old mutual of omaha's wild kingdom endangered species collection pamphlet

Endangered Species Act species on Wild Kingdom

Just how successful is the ESA? Extinction has been prevented for 99% of species listed as endangered or threatened. In both the classic series and Wild Kingdom Protecting the Wild, our co-hosts have encountered many of these endangered species and have even seen some come off the list! Here are a few of our favorite stories.

two hands petting shell of loggerhead sea turtle

Loggerhead turtle

1978 — listed as threatened

In Episode 3 of Protecting the Wild, “Sea Creatures of the Florida Coast,” Peter traveled to Florida to visit sea turtles, including the loggerhead turtle. These giant turtles are threatened by loss of habitat, vessel strikes and unintended capture in fishing gear. In the episode, Peter sees loggerheads in rehabilitation at Mote Marine Laboratory & Aquarium and even witnesses a turtle’s release back into the wild.

But this wasn’t the first time Peter encountered loggerhead turtles with Wild Kingdom. Season 25, Episode 11, “Return of the Giant Loggerheads,” features Peter in 1987 on Heron Island, off the shore of Australia, where he discovered the work being done to preserve loggerheads.

person holding channel island fox

Channel Island fox

2004 — listed as endangered

2016 — delisted due to recovery

Protecting the Wild Episode 6, “The Lost Fox of Channel Islands,” brought Peter and Dr. Rae off the coast of California to see a conservation success story. At one time, there were only 30 foxes remaining on the island. Today, the species is off the list thanks to the help of many conservationists and breeding programs.

two men releasing black-footed ferret at night

Black-footed ferret

1967 — listed as endangered

Black-footed ferrets were listed as endangered species under early legislation and were grandfathered into the ESA in 1973. These animals were once thought to be completely extinct, but were rediscovered in Wyoming in 1981, launching the Black-Footed Ferret Recovery Program.

In an upcoming episode of Protecting the Wild, you’ll see the remarkable success story of black-footed ferrets as Dr. Rae and Peter travel to Wyoming, Colorado and California to learn about conservation efforts.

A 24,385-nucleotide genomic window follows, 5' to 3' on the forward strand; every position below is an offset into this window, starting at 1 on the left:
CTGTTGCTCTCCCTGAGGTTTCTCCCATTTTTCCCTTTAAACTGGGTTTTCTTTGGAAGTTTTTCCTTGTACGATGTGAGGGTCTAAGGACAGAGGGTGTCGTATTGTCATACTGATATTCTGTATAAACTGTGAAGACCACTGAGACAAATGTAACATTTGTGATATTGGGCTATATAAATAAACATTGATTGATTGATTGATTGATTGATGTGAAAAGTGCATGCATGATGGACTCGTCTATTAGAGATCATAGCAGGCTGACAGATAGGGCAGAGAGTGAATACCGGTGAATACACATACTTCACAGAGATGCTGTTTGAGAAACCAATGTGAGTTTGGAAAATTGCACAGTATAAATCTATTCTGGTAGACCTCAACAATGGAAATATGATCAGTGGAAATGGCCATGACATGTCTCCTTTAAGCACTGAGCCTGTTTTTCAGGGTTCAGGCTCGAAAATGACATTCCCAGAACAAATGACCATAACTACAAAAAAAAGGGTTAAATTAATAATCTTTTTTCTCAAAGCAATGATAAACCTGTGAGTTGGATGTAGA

peter gros with bald eagle

Bald eagle

1967 — listed as endangered

2007 — delisted due to recovery

America’s bird, the bald eagle, was once listed as an endangered species. Today, they are once again found across many parts of North America. Watch a remarkable story of a bald eagle’s recovery in an upcoming episode of Protecting the Wild.

devils hole pupfish

Photo credit: NPS / Olin Feuerbacher

Devils Hole pupfish

1967 — listed as endangered

The world’s most endangered fish lives in an unusual place — Death Valley, California. The Devils Hole pupfish are only found in a deep cave in Death Valley National Park. But the U.S. Fish and Wildlife Service and the National Park Service are working to restore this critical species with a replica of the pond, home to captive-bred pupfish.

Watch this story in an upcoming episode of Protecting the Wild.

two sea otters floating on their backs

Sea otter

1977 — listed as threatened

Sea otters are a keystone species, critical to saving the kelp ecosystem. Hunted in the 1700s and 1800s and facing habitat challenges, the sea otters have never returned to their historic population.

However, scientists are recreating ideal habitats in the wild and healing orphaned and injured otters, as you’ll see in an upcoming Protecting the Wild episode.

Get a glimpse of how far sea otters have come by watching Season 12, Episode 1, “World of the Sea Otter,” where you’ll see Marlin visit otters from California to Alaska in 1973.

peregrine falcon landing on a branch

Peregrine falcon

1970 — listed as endangered

1999 — delisted due to recovery

The population of peregrine falcons declined, largely in part to DDT. Conservation organizations and federal agencies cooperated to release more than 6,000 American peregrine falcons since 1974. These falcons were rescued from extinction thanks to captive breeding and the protection from the ESA.

In Season 17, Episode 7, “Return of the Falcon,” Wild Kingdom co-hosts journeyed to areas where the falcon had become extinct. If only they knew the falcon’s great fate awaiting them!

Today, peregrine falcons even call Mutual of Omaha headquarters home, one of the only sites where you’ll find these falcons in Nebraska.

whooping crane looking to the right

Whooping crane

1967 — listed as endangered

North America’s tallest bird, the whooping crane, once ranged across the U.S., but today only exists at three locations in the wild. Captive breeding programs are helping reintroduce the species, and today, there are 535 whooping cranes in the wild and captivity.

Whooping cranes are featured among other endangered species in Season 21, Episode 9, “The Unique Partnership.” In 1983, Marlin explored the partnership between the U.S. Fish and Wildlife Service, universities, state fish and game agencies and private organizations like the Wildlife Management Institute.


Wondering how to help protect endangered species? You don’t need to be a conservation scientist to make a difference. Learn 10 ways to save endangered species.